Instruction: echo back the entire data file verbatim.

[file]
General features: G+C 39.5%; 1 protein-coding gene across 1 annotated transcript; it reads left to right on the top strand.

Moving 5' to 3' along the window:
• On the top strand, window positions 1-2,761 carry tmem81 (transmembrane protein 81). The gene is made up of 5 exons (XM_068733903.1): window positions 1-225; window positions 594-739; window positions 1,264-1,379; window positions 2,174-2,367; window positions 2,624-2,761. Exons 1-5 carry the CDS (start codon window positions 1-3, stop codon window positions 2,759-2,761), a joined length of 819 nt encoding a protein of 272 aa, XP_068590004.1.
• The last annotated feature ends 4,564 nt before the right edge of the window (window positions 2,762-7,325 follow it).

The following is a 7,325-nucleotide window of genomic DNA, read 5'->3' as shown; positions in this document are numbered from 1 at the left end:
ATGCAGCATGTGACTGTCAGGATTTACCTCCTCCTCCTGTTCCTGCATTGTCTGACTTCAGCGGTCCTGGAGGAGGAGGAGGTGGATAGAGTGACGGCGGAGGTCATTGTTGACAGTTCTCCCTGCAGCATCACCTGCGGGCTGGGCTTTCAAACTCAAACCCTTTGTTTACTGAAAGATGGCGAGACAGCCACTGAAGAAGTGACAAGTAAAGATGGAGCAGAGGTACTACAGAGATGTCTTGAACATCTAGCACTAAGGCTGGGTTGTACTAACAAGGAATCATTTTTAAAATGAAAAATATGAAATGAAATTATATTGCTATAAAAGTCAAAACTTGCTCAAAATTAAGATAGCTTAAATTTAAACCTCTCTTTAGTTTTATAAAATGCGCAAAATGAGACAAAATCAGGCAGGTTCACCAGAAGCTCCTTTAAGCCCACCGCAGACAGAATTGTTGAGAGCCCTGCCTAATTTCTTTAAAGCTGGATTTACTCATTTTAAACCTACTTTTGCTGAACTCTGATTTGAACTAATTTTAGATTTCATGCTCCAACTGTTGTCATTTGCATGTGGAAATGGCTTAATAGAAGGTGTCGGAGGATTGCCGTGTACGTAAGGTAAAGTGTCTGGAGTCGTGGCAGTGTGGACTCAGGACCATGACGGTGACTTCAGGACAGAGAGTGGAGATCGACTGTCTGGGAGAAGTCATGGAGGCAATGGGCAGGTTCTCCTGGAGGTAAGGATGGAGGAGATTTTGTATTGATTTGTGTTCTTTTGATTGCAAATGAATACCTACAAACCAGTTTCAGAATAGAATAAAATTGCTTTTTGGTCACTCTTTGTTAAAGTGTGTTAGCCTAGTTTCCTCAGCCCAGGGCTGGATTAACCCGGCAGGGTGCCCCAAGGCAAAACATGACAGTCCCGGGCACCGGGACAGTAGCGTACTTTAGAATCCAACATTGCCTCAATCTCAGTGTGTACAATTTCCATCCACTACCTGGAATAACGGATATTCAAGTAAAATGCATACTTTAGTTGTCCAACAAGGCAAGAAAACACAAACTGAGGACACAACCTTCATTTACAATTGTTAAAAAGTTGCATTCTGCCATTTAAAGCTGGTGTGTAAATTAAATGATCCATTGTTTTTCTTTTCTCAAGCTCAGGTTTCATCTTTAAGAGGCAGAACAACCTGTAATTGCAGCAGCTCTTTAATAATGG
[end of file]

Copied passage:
General features: G+C 39.5%; 1 protein-coding gene across 1 annotated transcript; it reads left to right on the top strand.

Moving 5' to 3' along the window:
• On the top strand, window positions 1-2,761 carry tmem81 (transmembrane protein 81). The gene is made up of 5 exons (XM_068733903.1): window positions 1-225; window positions 594-739; window positions 1,264-1,379; window positions 2,174-2,367; window positions 2,624-2,761. Exons 1-5 carry the CDS (start codon window positions 1-3, stop codon window positions 2,759-2,761), a joined length of 819 nt encoding a protein of 272 aa, XP_068590004.1.
• The last annotated feature ends 4,564 nt before the right edge of the window (window positions 2,762-7,325 follow it).

The following is a 7,325-nucleotide window of genomic DNA, read 5'->3' as shown; positions in this document are numbered from 1 at the left end:
ATGCAGCATGTGACTGTCAGGATTTACCTCCTCCTCCTGTTCCTGCATTGTCTGACTTCAGCGGTCCTGGAGGAGGAGGAGGTGGATAGAGTGACGGCGGAGGTCATTGTTGACAGTTCTCCCTGCAGCATCACCTGCGGGCTGGGCTTTCAAACTCAAACCCTTTGTTTACTGAAAGATGGCGAGACAGCCACTGAAGAAGTGACAAGTAAAGATGGAGCAGAGGTACTACAGAGATGTCTTGAACATCTAGCACTAAGGCTGGGTTGTACTAACAAGGAATCATTTTTAAAATGAAAAATATGAAATGAAATTATATTGCTATAAAAGTCAAAACTTGCTCAAAATTAAGATAGCTTAAATTTAAACCTCTCTTTAGTTTTATAAAATGCGCAAAATGAGACAAAATCAGGCAGGTTCACCAGAAGCTCCTTTAAGCCCACCGCAGACAGAATTGTTGAGAGCCCTGCCTAATTTCTTTAAAGCTGGATTTACTCATTTTAAACCTACTTTTGCTGAACTCTGATTTGAACTAATTTTAGATTTCATGCTCCAACTGTTGTCATTTGCATGTGGAAATGGCTTAATAGAAGGTGTCGGAGGATTGCCGTGTACGTAAGGTAAAGTGTCTGGAGTCGTGGCAGTGTGGACTCAGGACCATGACGGTGACTTCAGGACAGAGAGTGGAGATCGACTGTCTGGGAGAAGTCATGGAGGCAATGGGCAGGTTCTCCTGGAGGTAAGGATGGAGGAGATTTTGTATTGATTTGTGTTCTTTTGATTGCAAATGAATACCTACAAACCAGTTTCAGAATAGAATAAAATTGCTTTTTGGTCACTCTTTGTTAAAGTGTGTTAGCCTAGTTTCCTCAGCCCAGGGCTGGATTAACCCGGCAGGGTGCCCCAAGGCAAAACATGACAGTCCCGGGCACCGGGACAGTAGCGTACTTTAGAATCCAACATTGCCTCAATCTCAGTGTGTACAATTTCCATCCACTACCTGGAATAACGGATATTCAAGTAAAATGCATACTTTAGTTGTCCAACAAGGCAAGAAAACACAAACTGAGGACACAACCTTCATTTACAATTGTTAAAAAGTTGCATTCTGCCATTTAAAGCTGGTGTGTAAATTAAATGATCCATTGTTTTTCTTTTCTCAAGCTCAGGTTTCATCTTTAAGAGGCAGAACAACCTGTAATTGCAGCAGCTCTTTAATAATGG